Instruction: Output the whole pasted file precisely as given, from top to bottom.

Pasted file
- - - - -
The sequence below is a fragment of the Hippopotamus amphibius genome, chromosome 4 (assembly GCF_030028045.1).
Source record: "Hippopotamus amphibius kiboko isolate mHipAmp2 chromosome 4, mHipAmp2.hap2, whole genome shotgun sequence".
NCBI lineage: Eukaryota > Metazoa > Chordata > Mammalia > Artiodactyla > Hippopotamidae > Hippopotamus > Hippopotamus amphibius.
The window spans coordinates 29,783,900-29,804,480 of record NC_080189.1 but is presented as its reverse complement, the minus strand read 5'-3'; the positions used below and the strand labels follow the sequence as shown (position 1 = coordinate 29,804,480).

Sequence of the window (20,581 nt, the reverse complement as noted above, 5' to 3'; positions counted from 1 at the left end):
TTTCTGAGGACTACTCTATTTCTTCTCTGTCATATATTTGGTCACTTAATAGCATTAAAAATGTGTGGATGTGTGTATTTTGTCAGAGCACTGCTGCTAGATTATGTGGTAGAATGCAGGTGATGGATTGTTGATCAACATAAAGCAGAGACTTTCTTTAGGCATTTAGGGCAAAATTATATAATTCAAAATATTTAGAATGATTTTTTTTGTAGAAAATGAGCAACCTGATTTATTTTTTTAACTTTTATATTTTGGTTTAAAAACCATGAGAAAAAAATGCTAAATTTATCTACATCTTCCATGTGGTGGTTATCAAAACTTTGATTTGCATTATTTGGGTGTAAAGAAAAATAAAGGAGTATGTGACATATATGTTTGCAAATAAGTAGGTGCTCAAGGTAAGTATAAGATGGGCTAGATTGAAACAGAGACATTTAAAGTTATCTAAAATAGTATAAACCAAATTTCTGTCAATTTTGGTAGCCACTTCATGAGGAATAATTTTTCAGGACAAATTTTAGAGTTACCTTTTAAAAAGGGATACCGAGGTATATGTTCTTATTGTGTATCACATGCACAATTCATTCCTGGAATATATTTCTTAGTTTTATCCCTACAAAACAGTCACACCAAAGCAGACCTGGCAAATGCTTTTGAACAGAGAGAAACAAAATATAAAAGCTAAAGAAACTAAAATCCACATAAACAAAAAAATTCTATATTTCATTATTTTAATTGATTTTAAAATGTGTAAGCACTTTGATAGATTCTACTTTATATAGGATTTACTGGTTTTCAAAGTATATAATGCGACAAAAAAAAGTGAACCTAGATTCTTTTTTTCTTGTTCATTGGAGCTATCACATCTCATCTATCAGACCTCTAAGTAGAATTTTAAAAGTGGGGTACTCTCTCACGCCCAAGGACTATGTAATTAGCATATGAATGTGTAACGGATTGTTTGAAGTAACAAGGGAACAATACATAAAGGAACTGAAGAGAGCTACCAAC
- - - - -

The sequence below is a fragment of the Hippopotamus amphibius genome, chromosome 4 (assembly GCF_030028045.1).
Source record: "Hippopotamus amphibius kiboko isolate mHipAmp2 chromosome 4, mHipAmp2.hap2, whole genome shotgun sequence".
NCBI lineage: Eukaryota > Metazoa > Chordata > Mammalia > Artiodactyla > Hippopotamidae > Hippopotamus > Hippopotamus amphibius.
The window spans coordinates 29,783,900-29,804,480 of record NC_080189.1 but is presented as its reverse complement, the minus strand read 5'-3'; the positions used below and the strand labels follow the sequence as shown (position 1 = coordinate 29,804,480).

Sequence of the window (20,581 nt, the reverse complement as noted above, 5' to 3'; positions counted from 1 at the left end):
TTTCTGAGGACTACTCTATTTCTTCTCTGTCATATATTTGGTCACTTAATAGCATTAAAAATGTGTGGATGTGTGTATTTTGTCAGAGCACTGCTGCTAGATTATGTGGTAGAATGCAGGTGATGGATTGTTGATCAACATAAAGCAGAGACTTTCTTTAGGCATTTAGGGCAAAATTATATAATTCAAAATATTTAGAATGATTTTTTTTGTAGAAAATGAGCAACCTGATTTATTTTTTTAACTTTTATATTTTGGTTTAAAAACCATGAGAAAAAAATGCTAAATTTATCTACATCTTCCATGTGGTGGTTATCAAAACTTTGATTTGCATTATTTGGGTGTAAAGAAAAATAAAGGAGTATGTGACATATATGTTTGCAAATAAGTAGGTGCTCAAGGTAAGTATAAGATGGGCTAGATTGAAACAGAGACATTTAAAGTTATCTAAAATAGTATAAACCAAATTTCTGTCAATTTTGGTAGCCACTTCATGAGGAATAATTTTTCAGGACAAATTTTAGAGTTACCTTTTAAAAAGGGATACCGAGGTATATGTTCTTATTGTGTATCACATGCACAATTCATTCCTGGAATATATTTCTTAGTTTTATCCCTACAAAACAGTCACACCAAAGCAGACCTGGCAAATGCTTTTGAACAGAGAGAAACAAAATATAAAAGCTAAAGAAACTAAAATCCACATAAACAAAAAAATTCTATATTTCATTATTTTAATTGATTTTAAAATGTGTAAGCACTTTGATAGATTCTACTTTATATAGGATTTACTGGTTTTCAAAGTATATAATGCGACAAAAAAAAGTGAACCTAGATTCTTTTTTTCTTGTTCATTGGAGCTATCACATCTCATCTATCAGACCTCTAAGTAGAATTTTAAAAGTGGGGTACTCTCTCACGCCCAAGGACTATGTAATTAGCATATGAATGTGTAACGGATTGTTTGAAGTAACAAGGGAACAATACATAAAGGAACTGAAGAGAGCTACCAAC